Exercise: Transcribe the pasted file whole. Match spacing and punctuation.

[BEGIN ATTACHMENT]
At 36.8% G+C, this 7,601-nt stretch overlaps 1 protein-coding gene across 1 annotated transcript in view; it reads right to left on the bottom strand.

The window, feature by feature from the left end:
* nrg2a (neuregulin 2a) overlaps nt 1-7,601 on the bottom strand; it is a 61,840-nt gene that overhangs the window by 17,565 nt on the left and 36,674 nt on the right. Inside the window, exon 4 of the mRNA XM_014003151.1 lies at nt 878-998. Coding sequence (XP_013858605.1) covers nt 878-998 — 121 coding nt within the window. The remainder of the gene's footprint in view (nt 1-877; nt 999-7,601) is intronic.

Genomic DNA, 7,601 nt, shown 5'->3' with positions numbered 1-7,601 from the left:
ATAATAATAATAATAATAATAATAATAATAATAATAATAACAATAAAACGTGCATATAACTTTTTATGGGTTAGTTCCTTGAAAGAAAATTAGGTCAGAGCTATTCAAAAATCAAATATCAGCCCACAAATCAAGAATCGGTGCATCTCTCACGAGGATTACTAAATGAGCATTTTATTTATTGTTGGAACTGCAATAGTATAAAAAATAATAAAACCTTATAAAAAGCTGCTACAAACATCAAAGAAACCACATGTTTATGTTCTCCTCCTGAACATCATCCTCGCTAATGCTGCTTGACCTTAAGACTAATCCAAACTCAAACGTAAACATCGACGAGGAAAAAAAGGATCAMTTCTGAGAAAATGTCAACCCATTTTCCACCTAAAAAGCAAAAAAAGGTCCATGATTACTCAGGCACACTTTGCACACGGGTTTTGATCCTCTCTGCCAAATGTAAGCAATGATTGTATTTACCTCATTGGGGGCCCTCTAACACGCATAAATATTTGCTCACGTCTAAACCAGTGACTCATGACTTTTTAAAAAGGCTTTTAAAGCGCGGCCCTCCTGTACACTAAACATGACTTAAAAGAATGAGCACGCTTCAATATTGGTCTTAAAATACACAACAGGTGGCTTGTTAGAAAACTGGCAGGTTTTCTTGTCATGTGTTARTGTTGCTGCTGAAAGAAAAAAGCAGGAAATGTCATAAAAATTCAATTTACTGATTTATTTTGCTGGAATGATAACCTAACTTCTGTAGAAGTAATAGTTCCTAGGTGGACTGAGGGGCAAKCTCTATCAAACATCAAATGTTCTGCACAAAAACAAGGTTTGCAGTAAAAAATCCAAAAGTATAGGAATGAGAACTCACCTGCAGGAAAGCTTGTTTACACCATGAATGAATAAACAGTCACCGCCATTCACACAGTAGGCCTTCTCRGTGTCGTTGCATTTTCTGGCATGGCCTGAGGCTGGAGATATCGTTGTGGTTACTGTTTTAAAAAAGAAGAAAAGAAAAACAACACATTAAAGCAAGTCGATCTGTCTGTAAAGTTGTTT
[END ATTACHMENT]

At 36.8% G+C, this 7,601-nt stretch overlaps 1 protein-coding gene across 1 annotated transcript in view; it reads right to left on the bottom strand.

The window, feature by feature from the left end:
* nrg2a (neuregulin 2a) overlaps nt 1-7,601 on the bottom strand; it is a 61,840-nt gene that overhangs the window by 17,565 nt on the left and 36,674 nt on the right. Inside the window, exon 4 of the mRNA XM_014003151.1 lies at nt 878-998. Coding sequence (XP_013858605.1) covers nt 878-998 — 121 coding nt within the window. The remainder of the gene's footprint in view (nt 1-877; nt 999-7,601) is intronic.

Genomic DNA, 7,601 nt, shown 5'->3' with positions numbered 1-7,601 from the left:
ATAATAATAATAATAATAATAATAATAATAATAATAATAACAATAAAACGTGCATATAACTTTTTATGGGTTAGTTCCTTGAAAGAAAATTAGGTCAGAGCTATTCAAAAATCAAATATCAGCCCACAAATCAAGAATCGGTGCATCTCTCACGAGGATTACTAAATGAGCATTTTATTTATTGTTGGAACTGCAATAGTATAAAAAATAATAAAACCTTATAAAAAGCTGCTACAAACATCAAAGAAACCACATGTTTATGTTCTCCTCCTGAACATCATCCTCGCTAATGCTGCTTGACCTTAAGACTAATCCAAACTCAAACGTAAACATCGACGAGGAAAAAAAGGATCAMTTCTGAGAAAATGTCAACCCATTTTCCACCTAAAAAGCAAAAAAAGGTCCATGATTACTCAGGCACACTTTGCACACGGGTTTTGATCCTCTCTGCCAAATGTAAGCAATGATTGTATTTACCTCATTGGGGGCCCTCTAACACGCATAAATATTTGCTCACGTCTAAACCAGTGACTCATGACTTTTTAAAAAGGCTTTTAAAGCGCGGCCCTCCTGTACACTAAACATGACTTAAAAGAATGAGCACGCTTCAATATTGGTCTTAAAATACACAACAGGTGGCTTGTTAGAAAACTGGCAGGTTTTCTTGTCATGTGTTARTGTTGCTGCTGAAAGAAAAAAGCAGGAAATGTCATAAAAATTCAATTTACTGATTTATTTTGCTGGAATGATAACCTAACTTCTGTAGAAGTAATAGTTCCTAGGTGGACTGAGGGGCAAKCTCTATCAAACATCAAATGTTCTGCACAAAAACAAGGTTTGCAGTAAAAAATCCAAAAGTATAGGAATGAGAACTCACCTGCAGGAAAGCTTGTTTACACCATGAATGAATAAACAGTCACCGCCATTCACACAGTAGGCCTTCTCRGTGTCGTTGCATTTTCTGGCATGGCCTGAGGCTGGAGATATCGTTGTGGTTACTGTTTTAAAAAAGAAGAAAAGAAAAACAACACATTAAAGCAAGTCGATCTGTCTGTAAAGTTGTTT